Republicans love to complain that our current education system is failing our children, yet when they are presented with a strong solution to boost early education, they adamantly reject it.
Earlier this month, New Hampshire legislators were given the opportunity to expand the state’s kindergarten program from half-day to full day. The bill, HB 1563, would simply provide additional state funds for schools who are already offering full day kindergarten and those who switch from half-day to full day.
“Full-day kindergarten helps make sure that students build the strong base of learning they will need to succeed throughout school and life,” wrote the National Education Association. “Full-day kindergarten can produce long-term educational gains, especially for low-income and minority students.”
The benefits of full-day kindergarten are well documented. According to research compiled by the Children’s National Defense Fund they found that children:
- Are more prepared for school: they do better with the transition to first grade, show significant gains in school socialization and are equipped with stronger learning skills
- Have higher academic achievement in later grades
- Have better attendance in kindergarten and through the primary grades
- Show faster gains on literacy and language measures when compared to half-day kindergarten students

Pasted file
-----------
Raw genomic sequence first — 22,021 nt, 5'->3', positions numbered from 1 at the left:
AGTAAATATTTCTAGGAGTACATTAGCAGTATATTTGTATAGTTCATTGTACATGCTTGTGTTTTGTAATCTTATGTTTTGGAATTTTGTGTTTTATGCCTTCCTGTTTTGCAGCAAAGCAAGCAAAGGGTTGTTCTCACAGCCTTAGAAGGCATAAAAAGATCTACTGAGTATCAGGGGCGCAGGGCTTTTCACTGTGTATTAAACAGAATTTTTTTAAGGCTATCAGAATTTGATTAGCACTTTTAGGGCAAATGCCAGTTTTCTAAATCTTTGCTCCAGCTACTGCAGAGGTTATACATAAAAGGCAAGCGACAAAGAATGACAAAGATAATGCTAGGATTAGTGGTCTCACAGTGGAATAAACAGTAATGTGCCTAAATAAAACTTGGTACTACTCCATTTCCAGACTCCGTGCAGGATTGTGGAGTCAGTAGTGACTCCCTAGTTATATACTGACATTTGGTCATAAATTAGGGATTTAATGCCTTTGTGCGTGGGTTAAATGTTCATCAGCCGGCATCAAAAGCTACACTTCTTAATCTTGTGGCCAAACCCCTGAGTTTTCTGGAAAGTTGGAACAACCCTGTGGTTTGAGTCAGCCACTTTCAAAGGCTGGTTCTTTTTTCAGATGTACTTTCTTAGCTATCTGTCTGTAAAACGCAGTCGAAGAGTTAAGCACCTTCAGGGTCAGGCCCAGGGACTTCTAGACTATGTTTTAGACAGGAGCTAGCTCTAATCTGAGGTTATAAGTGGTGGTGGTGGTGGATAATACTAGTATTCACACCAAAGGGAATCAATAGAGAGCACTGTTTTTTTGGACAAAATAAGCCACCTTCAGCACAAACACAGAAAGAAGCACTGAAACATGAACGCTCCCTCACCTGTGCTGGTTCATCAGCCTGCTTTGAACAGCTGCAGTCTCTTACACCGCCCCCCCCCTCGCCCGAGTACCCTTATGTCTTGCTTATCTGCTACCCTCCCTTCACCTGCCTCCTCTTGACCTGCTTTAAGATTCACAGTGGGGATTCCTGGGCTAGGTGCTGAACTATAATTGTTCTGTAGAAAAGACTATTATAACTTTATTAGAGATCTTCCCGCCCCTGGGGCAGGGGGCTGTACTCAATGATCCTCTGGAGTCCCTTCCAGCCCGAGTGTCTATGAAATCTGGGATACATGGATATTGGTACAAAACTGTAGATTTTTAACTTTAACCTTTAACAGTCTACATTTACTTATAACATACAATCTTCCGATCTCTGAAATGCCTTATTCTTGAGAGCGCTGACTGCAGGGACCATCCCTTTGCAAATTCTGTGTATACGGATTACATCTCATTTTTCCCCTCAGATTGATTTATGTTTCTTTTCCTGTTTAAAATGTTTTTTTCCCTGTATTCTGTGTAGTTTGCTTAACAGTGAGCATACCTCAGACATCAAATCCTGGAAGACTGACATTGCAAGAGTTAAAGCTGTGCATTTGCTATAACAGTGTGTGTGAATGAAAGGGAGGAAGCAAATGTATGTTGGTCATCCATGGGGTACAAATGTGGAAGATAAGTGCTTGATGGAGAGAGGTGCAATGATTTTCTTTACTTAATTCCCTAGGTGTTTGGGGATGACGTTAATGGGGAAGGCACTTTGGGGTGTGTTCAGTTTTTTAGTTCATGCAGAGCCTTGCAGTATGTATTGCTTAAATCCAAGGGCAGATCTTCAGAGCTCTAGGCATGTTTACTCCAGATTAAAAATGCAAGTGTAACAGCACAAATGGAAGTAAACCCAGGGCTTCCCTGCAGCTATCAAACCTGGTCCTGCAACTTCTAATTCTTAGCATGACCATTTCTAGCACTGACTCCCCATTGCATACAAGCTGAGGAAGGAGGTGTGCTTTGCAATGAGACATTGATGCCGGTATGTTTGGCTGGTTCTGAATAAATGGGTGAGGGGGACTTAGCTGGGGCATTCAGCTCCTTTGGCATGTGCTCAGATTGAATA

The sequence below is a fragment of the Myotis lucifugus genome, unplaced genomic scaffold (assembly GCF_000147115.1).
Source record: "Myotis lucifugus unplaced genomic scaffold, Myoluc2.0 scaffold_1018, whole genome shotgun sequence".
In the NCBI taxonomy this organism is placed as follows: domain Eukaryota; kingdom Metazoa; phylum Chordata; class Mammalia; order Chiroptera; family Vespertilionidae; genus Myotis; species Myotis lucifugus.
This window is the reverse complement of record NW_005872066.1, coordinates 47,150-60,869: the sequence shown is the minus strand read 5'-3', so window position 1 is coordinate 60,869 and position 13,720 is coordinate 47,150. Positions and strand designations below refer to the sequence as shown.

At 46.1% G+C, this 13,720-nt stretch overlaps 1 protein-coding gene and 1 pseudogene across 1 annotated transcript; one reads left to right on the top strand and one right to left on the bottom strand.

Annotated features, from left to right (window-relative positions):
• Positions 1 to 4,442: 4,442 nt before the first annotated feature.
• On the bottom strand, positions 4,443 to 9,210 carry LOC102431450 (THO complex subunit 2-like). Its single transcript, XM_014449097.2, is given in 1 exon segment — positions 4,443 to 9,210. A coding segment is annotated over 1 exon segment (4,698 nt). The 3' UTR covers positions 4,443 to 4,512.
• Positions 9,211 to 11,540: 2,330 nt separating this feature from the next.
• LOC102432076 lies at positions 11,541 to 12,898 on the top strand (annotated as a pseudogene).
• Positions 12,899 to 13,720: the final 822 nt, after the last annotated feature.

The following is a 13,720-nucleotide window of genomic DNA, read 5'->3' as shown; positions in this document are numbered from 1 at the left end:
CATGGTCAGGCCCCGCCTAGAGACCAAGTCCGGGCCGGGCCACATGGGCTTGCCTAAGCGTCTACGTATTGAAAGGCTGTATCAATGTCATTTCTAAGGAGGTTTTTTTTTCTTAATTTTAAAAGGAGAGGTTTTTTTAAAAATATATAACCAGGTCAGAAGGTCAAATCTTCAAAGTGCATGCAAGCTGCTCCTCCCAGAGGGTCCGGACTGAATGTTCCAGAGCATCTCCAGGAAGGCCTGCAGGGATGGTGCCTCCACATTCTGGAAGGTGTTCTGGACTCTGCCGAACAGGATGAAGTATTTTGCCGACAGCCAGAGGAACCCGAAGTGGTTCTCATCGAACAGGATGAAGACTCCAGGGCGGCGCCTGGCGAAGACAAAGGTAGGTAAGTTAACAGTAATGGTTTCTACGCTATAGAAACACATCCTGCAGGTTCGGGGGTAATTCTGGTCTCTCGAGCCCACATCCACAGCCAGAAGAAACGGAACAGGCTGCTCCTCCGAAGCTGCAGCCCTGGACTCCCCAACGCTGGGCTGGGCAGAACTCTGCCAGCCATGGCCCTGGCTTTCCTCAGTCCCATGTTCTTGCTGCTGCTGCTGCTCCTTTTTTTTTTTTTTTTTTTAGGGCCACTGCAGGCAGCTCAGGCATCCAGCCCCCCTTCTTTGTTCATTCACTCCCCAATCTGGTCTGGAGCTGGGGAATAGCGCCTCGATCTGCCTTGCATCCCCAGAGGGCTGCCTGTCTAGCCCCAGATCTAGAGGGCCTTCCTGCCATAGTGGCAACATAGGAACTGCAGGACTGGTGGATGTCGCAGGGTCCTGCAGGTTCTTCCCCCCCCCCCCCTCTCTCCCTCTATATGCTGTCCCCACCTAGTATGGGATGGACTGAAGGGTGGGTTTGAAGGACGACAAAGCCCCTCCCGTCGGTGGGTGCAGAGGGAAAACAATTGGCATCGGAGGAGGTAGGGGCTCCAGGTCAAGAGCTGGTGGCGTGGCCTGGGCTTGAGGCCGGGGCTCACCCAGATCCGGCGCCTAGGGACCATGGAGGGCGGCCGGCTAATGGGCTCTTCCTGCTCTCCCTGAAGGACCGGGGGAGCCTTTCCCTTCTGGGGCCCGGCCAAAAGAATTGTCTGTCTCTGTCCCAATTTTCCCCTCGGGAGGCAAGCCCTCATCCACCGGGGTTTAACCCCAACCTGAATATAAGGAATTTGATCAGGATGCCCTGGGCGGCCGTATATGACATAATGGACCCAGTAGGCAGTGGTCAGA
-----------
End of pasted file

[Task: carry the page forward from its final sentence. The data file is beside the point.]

- Have enhanced social, emotional and behavior development
- Have reduced retention and remediation rates.
These are substantial gains for children and a significant boost to our education system as a whole. Investing in early education will also build a stronger, well-educated workforce in the years to come.
Sadly, this will not become a reality this year because Republicans in the NH House rejected the idea.
In a completely partisan vote, the NH House rejected HB 1563, 205 to 152. Everyone who voted against expanding full day kindergarten was a Republican.
Republicans should stop their whining about the failures of our education system and start looking in the mirror. They are the ones who are failing to invest in a proven, successful program that will create lasting effects on a child’s ability to learn and grow.
We need to elect legislators who are willing to do what is needed to improve our education system, not just what is best for their political careers.
UPDATED to correct an error. Not all the Republicans in the House voted against expanding full day kindergarten as previously reported. Eight Republicans voted for the bill, however all of the votes against the bill were Republicans.